5. Steve Carlip's Quantum Gravity in 2+1 Dimensions (2003), beautifully discusses many aspects of quantum gravity which are exemplified in 2+1 dimensional models. (Don't dismiss 2+1d gravity because it's "trivial", it actually allows us to gaze at the problems underpinning 3+1d quantum gravity.)
  6. Martin Bojowald's Canonical Gravity and Applications: Cosmology, Black Holes, and Quantum Gravity (2011). If you get only one book, get this one! It discusses exactly what you are looking for at the advanced undergraduate level.

5. Quantum Field Theory. You also need to know how to quantize fields, specifically constrained systems. This is a tricky subject, and there is no single book I'd recommend because each book discusses one aspect or one approach really well.

The usual text on quantizing constrained systems is Henneaux and Teiteilboim's Quantization of Gauge Systems (1994). It's not a good text, but it's the only text on the subject. (I had to work through the first few chapters by re-writing it in a mathematician's style, in the sense of "Each main idea gets a numbered item on a list, and elaborations on ideas get sub-items. Some items are theorems, others are definitions. A proof is a collection of steps.") I have heard of another book, which might serve well as preparation for Henneaux and Teiteilboim (but not a replacement!): Lev V Prokhorov and Sergei V Shabanov's Hamiltonian Mechanics of Gauge Systems (2011).

If you don't know quantum field theory, I recommend working your way through Brian Hatfield's Quantum Field Theory of Point Particles and Strings (1992) since it's the only textbook which actually discusses the functional Schrodinger equation, gives an "honest enough" account of the path integral, and shows all the calculations/steps in derivations. Caveat: the first edition of Hatfield, though cheaper secondhand, is full of typos...I took this as an exercise to double check every calculation in at least three different ways. The second edition has fixed the typos, or so I hear. (Usually Peskin and Schroeder's Introduction to Quantum Field Theory (1995) is recommended. This is a good text, but I found it slow reading.)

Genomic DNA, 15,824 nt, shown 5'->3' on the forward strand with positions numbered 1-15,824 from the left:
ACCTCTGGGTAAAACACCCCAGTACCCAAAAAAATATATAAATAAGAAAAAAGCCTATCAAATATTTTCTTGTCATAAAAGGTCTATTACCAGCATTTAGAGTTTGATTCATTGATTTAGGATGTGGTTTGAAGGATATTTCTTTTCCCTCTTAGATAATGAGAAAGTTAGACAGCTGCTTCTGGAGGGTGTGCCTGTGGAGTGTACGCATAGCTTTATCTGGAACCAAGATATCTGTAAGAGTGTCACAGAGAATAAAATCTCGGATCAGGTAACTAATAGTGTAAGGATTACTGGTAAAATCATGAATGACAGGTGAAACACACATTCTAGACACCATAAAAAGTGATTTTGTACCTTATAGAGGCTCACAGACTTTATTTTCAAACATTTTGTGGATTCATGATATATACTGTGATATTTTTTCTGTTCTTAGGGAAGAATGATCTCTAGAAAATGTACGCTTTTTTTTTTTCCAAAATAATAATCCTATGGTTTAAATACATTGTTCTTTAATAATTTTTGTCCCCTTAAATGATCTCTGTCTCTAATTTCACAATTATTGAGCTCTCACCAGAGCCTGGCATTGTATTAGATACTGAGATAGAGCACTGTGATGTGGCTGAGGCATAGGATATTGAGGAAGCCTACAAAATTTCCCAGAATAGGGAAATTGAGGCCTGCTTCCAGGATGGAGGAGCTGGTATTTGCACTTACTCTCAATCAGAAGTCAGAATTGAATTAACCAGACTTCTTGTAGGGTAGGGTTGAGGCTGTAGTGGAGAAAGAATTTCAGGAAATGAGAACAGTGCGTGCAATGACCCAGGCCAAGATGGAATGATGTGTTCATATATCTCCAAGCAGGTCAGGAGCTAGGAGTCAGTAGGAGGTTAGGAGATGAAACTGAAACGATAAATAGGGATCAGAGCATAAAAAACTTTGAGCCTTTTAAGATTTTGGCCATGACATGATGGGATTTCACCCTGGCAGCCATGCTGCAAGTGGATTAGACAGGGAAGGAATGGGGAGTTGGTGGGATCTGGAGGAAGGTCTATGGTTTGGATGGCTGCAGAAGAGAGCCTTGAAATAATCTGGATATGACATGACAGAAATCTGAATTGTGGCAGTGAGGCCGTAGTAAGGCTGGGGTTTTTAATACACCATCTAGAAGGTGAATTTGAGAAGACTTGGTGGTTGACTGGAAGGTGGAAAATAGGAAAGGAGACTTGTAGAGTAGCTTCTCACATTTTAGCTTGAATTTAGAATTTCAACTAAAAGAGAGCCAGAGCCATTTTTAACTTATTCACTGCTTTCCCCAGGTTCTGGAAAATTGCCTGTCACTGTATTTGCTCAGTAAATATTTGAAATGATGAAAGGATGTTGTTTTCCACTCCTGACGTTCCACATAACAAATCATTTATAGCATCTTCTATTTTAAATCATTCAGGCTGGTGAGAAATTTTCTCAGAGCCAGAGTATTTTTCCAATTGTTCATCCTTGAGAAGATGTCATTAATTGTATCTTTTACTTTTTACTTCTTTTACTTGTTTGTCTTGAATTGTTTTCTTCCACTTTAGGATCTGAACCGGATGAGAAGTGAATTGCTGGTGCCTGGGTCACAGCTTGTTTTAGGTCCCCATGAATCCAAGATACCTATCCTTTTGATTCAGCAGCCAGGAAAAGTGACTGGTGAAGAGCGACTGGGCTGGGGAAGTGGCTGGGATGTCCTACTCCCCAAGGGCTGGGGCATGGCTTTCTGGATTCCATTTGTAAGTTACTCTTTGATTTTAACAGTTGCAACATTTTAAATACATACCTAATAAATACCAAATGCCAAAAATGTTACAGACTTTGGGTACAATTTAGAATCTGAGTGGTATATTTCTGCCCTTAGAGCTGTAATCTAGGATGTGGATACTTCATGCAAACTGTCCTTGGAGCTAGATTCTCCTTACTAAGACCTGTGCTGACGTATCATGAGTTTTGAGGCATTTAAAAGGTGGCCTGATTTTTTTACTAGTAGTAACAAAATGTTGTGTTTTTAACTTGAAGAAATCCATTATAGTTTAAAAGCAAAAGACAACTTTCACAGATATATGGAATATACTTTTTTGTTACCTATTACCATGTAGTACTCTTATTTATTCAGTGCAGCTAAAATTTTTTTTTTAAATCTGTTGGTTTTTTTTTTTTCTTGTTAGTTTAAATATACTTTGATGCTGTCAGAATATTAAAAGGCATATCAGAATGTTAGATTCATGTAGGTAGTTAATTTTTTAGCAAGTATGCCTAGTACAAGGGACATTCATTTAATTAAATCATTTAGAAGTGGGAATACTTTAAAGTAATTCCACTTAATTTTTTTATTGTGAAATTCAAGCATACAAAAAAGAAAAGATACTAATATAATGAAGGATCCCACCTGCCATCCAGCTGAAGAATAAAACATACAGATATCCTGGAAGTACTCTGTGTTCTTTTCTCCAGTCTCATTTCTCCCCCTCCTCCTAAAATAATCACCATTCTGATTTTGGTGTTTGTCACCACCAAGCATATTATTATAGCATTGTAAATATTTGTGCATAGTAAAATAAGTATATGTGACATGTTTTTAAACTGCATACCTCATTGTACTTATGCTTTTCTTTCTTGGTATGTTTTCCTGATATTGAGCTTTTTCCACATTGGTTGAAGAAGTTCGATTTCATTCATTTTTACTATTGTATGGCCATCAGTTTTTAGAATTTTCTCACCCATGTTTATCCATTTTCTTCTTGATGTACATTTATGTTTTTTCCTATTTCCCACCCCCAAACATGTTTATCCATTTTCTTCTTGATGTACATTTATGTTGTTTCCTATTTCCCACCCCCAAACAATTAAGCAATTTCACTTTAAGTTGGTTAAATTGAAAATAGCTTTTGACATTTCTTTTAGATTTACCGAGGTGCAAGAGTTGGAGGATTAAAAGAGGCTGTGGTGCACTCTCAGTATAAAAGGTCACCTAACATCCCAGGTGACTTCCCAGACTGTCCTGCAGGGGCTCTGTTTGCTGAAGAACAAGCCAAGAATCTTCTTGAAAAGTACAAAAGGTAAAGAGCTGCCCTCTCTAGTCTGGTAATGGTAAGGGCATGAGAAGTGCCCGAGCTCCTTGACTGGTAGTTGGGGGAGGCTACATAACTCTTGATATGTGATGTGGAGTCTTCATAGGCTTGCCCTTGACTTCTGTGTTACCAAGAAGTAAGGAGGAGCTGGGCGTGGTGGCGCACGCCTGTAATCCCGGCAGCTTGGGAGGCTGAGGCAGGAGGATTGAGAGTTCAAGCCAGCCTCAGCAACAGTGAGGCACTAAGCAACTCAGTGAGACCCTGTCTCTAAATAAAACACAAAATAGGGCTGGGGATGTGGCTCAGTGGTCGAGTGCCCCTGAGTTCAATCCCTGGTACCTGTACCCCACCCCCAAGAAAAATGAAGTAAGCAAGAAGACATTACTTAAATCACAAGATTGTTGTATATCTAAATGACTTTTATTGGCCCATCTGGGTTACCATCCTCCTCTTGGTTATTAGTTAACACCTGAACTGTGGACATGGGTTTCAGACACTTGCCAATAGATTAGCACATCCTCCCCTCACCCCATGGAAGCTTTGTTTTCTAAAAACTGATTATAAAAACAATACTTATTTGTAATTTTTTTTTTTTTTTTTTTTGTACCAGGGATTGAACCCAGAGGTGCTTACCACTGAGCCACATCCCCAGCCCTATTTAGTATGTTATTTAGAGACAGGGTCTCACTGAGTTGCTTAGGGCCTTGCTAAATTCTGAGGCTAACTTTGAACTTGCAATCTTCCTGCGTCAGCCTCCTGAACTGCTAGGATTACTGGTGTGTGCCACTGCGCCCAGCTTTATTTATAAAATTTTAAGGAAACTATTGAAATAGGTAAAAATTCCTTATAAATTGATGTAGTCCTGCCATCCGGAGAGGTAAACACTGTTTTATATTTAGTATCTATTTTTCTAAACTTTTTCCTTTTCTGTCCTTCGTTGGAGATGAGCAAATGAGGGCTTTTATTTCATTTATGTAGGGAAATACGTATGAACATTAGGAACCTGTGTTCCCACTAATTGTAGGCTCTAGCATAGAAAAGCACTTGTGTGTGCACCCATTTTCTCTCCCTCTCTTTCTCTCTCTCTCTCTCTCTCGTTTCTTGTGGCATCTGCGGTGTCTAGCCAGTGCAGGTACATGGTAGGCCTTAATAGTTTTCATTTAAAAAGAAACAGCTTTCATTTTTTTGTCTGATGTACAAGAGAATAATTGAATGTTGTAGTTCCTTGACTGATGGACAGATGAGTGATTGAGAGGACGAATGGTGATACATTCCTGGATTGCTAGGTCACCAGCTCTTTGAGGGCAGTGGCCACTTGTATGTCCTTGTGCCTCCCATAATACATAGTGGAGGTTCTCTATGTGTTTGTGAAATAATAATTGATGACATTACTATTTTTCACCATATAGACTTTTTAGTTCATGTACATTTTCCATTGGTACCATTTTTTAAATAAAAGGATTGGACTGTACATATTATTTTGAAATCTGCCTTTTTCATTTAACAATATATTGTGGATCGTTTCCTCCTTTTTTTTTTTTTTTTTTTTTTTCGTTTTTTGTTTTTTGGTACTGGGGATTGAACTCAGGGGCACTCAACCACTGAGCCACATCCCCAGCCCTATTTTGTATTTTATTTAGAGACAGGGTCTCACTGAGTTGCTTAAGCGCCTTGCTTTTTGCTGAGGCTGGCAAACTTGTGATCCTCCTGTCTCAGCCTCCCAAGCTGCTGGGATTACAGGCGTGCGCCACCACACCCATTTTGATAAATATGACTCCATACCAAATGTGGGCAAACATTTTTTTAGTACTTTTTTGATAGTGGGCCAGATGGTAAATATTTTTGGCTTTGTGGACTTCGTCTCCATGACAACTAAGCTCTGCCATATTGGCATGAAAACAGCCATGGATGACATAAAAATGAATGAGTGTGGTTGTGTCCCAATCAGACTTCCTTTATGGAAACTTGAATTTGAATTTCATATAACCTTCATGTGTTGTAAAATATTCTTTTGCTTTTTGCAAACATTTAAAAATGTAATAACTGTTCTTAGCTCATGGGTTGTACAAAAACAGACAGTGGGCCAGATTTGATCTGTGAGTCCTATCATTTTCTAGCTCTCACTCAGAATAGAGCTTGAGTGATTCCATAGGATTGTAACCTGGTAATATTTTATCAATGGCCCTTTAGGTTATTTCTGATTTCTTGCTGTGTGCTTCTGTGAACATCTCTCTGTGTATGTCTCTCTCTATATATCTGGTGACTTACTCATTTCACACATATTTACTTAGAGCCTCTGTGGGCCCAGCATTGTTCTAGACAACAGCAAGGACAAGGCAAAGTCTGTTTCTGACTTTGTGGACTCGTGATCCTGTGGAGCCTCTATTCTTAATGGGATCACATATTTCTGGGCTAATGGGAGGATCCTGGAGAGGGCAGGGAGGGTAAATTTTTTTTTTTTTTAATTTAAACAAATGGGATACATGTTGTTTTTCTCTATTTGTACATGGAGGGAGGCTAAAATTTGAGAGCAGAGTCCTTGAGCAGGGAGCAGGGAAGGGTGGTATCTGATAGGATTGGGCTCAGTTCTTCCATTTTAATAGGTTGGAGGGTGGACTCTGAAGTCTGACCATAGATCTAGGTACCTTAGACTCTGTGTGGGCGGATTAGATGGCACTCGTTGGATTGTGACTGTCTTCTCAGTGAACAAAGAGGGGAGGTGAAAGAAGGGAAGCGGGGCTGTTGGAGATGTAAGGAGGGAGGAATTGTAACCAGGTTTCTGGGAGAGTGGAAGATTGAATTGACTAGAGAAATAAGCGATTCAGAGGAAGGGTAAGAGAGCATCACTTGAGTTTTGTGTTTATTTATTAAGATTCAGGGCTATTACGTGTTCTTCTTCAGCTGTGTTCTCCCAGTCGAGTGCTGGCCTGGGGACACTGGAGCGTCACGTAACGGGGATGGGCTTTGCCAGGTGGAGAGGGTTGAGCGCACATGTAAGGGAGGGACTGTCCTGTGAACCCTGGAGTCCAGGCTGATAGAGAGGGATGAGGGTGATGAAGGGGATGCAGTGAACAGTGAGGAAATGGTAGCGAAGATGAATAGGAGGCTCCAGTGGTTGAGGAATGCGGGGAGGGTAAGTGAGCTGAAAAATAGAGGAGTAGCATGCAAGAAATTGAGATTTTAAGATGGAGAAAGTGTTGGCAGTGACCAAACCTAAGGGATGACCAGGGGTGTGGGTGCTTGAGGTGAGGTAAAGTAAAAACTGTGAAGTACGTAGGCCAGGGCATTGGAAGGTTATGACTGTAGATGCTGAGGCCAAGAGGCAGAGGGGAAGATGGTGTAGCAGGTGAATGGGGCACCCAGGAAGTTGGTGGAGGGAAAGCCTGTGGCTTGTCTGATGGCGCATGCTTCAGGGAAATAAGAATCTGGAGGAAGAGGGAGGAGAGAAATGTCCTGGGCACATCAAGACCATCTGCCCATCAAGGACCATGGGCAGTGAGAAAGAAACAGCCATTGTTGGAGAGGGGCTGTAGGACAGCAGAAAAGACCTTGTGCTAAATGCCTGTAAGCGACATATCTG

Personally, I preferred reading Ticciati's Quantum Field Theory for Mathematicians (2008) followed up by Edson de Faria and Welington de Melo's Mathematical Aspects of Quantum Field Theory (2010).

(Addendum: you might want to eventually work your way through the first volume of Weinberg's The Quantum Theory of Fields, since it uses the same metric signature as used in the ADM decomposition.)

One last book I'd recommend reading is NMJ Woodhouse's Geometric Quantization (1997), because it discusses an approach to quantization that isn't discussed in other texts.

6. Canonical Quantum Gravity Today? The canonical approach has led to Loop Quantum Gravity, which is actively researched today. There are a number of good books on this subject (Rovelli wrote one, Thiemann wrote another, etc.).

  • $\begingroup$ Disclaimer: I am leaving on a trip in 15 minutes, and won't be able to answer any follow ups for a few days (or weeks) depending on when I'll get internet access again! $\endgroup$ Aug 17, 2012 at 15:25
  • $\begingroup$ i gave realativity in college we had RAY D'INVERNO 'introduction to einstein relativity ' but perhaps this is not enough.. thanks $\endgroup$ Aug 17, 2012 at 18:31